For the first time, a court in Canada has awarded separate damages for surrogacy fees for future potential pregnancies.
Mikaela Wilhelmson was involved in a head-on collision that killed three other people and left her with significant permanent disabilities, including never being able to carry a child. Rather than lump this in with the other usual non-pecuniary categories of pain, suffering and loss of amenities, the court awarded an additional amount, for the costs associated with retaining a surrogate in the future. The court accepted cost estimates of retaining a surrogate in the United States of between $50,000 and $100,000. The court took the low end of the range, $50,000, but awarded $100,000 for surrogacy fees for two future pregnancies. See Wilhelmson v. Dumma 2017 BCSC 616.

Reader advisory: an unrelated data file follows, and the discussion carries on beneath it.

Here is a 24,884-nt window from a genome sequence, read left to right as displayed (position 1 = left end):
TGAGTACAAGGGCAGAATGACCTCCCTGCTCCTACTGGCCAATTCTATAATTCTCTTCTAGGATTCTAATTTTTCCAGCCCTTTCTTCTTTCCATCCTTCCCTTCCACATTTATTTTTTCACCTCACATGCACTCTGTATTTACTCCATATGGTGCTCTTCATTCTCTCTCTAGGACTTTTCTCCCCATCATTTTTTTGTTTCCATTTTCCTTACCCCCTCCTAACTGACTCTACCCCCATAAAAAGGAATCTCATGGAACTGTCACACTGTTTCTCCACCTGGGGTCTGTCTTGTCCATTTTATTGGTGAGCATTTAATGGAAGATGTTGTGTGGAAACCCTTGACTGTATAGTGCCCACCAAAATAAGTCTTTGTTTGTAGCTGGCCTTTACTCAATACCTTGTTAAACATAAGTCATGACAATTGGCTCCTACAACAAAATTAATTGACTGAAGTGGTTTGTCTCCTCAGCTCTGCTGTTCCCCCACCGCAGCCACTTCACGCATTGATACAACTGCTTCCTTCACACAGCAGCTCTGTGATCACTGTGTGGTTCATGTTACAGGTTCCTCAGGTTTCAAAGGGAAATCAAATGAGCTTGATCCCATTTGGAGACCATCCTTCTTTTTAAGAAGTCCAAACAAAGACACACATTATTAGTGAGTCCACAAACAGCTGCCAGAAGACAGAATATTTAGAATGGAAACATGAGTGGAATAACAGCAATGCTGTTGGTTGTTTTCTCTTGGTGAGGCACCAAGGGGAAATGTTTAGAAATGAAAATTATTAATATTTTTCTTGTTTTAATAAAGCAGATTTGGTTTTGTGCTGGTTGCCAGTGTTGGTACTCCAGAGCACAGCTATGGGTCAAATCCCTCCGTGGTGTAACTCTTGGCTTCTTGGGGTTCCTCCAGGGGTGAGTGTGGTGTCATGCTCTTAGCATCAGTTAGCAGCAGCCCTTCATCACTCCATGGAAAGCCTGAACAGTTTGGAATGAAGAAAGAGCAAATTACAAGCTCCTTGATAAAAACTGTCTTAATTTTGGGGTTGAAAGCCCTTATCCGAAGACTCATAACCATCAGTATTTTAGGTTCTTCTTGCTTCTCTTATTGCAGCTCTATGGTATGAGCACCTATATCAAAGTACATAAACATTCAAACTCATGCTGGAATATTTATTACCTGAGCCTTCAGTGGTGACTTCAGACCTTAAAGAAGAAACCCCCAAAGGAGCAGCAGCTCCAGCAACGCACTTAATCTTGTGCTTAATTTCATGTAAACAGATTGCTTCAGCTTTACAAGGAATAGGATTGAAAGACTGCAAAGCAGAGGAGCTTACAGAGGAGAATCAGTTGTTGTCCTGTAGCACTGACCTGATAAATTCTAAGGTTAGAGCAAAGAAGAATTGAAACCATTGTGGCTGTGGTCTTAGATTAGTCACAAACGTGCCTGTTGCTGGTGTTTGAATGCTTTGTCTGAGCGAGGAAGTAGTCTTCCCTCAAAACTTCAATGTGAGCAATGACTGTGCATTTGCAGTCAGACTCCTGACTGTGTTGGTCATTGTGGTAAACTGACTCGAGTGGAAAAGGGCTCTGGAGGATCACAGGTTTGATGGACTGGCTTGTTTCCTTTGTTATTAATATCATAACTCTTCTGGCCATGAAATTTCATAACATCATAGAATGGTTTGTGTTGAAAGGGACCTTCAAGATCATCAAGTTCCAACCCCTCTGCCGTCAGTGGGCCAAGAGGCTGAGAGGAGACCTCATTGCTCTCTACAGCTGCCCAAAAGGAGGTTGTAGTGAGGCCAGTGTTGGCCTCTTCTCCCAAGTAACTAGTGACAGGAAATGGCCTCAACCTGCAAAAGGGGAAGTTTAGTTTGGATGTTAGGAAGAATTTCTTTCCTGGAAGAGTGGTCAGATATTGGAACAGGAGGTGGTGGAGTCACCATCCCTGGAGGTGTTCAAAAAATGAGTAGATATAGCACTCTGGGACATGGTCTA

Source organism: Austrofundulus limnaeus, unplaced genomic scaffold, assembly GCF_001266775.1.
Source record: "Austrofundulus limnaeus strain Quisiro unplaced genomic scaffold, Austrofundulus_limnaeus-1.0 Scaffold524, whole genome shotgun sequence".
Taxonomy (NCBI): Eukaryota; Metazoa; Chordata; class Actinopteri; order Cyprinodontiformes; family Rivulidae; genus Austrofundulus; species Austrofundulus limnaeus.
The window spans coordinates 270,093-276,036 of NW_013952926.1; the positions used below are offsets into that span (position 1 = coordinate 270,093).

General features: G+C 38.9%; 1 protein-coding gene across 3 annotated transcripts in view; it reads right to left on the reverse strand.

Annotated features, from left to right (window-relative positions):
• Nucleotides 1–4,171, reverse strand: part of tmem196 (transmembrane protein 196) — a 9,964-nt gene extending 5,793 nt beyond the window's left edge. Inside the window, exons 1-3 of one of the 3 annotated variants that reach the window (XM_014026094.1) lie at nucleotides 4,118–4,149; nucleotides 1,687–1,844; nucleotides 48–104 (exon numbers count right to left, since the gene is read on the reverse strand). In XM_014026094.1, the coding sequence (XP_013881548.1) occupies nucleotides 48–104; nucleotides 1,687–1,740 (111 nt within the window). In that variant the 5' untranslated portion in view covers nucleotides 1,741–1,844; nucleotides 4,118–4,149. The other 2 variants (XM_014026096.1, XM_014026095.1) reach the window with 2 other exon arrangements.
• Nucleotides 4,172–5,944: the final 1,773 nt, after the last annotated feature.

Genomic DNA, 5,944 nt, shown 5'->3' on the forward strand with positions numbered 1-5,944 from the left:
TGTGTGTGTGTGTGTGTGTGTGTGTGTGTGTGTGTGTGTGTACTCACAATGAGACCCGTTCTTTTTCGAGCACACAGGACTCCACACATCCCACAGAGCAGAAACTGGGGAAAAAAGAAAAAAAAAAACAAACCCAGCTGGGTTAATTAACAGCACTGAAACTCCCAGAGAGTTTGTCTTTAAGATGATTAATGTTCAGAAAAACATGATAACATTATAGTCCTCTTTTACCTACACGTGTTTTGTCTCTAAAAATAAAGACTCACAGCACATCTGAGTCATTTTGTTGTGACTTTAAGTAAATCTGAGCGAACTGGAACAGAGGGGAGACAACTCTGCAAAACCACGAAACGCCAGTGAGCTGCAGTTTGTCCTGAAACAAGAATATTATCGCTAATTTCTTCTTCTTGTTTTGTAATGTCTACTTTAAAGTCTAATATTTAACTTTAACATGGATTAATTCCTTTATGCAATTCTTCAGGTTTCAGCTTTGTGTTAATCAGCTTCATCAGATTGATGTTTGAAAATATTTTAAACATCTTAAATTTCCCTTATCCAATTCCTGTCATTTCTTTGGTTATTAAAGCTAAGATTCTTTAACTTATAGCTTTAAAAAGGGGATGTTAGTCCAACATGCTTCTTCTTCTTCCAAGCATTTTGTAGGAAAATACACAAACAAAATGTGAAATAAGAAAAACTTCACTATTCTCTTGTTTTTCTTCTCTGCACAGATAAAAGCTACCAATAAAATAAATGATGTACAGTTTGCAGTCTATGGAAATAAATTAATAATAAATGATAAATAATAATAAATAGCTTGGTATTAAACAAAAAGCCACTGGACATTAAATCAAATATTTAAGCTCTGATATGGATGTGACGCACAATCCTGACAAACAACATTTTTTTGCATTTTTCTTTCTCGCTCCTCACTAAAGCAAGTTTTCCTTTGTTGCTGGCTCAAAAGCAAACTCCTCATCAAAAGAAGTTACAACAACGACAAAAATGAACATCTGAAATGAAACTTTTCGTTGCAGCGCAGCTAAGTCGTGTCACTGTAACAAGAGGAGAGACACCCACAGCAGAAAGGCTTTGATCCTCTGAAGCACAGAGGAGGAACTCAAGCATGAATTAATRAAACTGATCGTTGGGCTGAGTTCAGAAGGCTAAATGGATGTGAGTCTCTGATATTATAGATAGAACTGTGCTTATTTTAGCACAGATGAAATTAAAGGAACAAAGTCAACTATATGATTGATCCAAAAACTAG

The decision in Barry v. Halifax (Regional Municipality), 2017 NSSC 180 (NSSC) demonstrates the pitfalls that can be faced by a claimant injured in a motor vehicle collision who fails to commence an unidentified or uninsured motorist claim against an insurer as soon as possible.